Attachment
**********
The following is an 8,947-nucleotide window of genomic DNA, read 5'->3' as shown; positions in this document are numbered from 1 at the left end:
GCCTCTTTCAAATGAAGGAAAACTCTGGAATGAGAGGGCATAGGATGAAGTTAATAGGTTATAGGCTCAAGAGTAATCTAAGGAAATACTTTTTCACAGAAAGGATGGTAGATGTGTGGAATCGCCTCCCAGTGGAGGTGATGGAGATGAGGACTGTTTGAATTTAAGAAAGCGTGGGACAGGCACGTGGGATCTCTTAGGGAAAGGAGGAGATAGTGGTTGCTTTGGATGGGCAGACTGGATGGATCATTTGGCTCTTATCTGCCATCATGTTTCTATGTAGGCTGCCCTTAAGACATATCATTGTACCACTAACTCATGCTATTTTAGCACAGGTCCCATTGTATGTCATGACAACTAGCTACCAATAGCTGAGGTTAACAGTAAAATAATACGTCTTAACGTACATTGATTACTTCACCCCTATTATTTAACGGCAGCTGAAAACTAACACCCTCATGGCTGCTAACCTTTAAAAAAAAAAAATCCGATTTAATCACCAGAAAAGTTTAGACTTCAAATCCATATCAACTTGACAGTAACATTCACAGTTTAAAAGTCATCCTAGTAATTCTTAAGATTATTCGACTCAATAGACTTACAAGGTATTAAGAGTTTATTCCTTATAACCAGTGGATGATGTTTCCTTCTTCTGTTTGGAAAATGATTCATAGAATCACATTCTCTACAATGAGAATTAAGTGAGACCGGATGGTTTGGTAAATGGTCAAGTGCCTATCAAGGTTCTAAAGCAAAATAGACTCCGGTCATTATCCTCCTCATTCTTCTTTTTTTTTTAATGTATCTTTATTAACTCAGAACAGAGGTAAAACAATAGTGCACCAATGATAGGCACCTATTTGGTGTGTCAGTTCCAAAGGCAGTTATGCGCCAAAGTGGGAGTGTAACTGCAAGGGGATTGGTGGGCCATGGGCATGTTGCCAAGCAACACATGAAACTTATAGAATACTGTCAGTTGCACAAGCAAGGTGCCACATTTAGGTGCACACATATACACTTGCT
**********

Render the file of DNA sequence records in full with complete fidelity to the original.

The following is an 8,947-nucleotide window of genomic DNA, read 5'->3' as shown; positions in this document are numbered from 1 at the left end:
GCCTCTTTCAAATGAAGGAAAACTCTGGAATGAGAGGGCATAGGATGAAGTTAATAGGTTATAGGCTCAAGAGTAATCTAAGGAAATACTTTTTCACAGAAAGGATGGTAGATGTGTGGAATCGCCTCCCAGTGGAGGTGATGGAGATGAGGACTGTTTGAATTTAAGAAAGCGTGGGACAGGCACGTGGGATCTCTTAGGGAAAGGAGGAGATAGTGGTTGCTTTGGATGGGCAGACTGGATGGATCATTTGGCTCTTATCTGCCATCATGTTTCTATGTAGGCTGCCCTTAAGACATATCATTGTACCACTAACTCATGCTATTTTAGCACAGGTCCCATTGTATGTCATGACAACTAGCTACCAATAGCTGAGGTTAACAGTAAAATAATACGTCTTAACGTACATTGATTACTTCACCCCTATTATTTAACGGCAGCTGAAAACTAACACCCTCATGGCTGCTAACCTTTAAAAAAAAAAAATCCGATTTAATCACCAGAAAAGTTTAGACTTCAAATCCATATCAACTTGACAGTAACATTCACAGTTTAAAAGTCATCCTAGTAATTCTTAAGATTATTCGACTCAATAGACTTACAAGGTATTAAGAGTTTATTCCTTATAACCAGTGGATGATGTTTCCTTCTTCTGTTTGGAAAATGATTCATAGAATCACATTCTCTACAATGAGAATTAAGTGAGACCGGATGGTTTGGTAAATGGTCAAGTGCCTATCAAGGTTCTAAAGCAAAATAGACTCCGGTCATTATCCTCCTCATTCTTCTTTTTTTTTTAATGTATCTTTATTAACTCAGAACAGAGGTAAAACAATAGTGCACCAATGATAGGCACCTATTTGGTGTGTCAGTTCCAAAGGCAGTTATGCGCCAAAGTGGGAGTGTAACTGCAAGGGGATTGGTGGGCCATGGGCATGTTGCCAAGCAACACATGAAACTTATAGAATACTGTCAGTTGCACAAGCAAGGTGCCACATTTAGGTGCACACATATACACTTGCT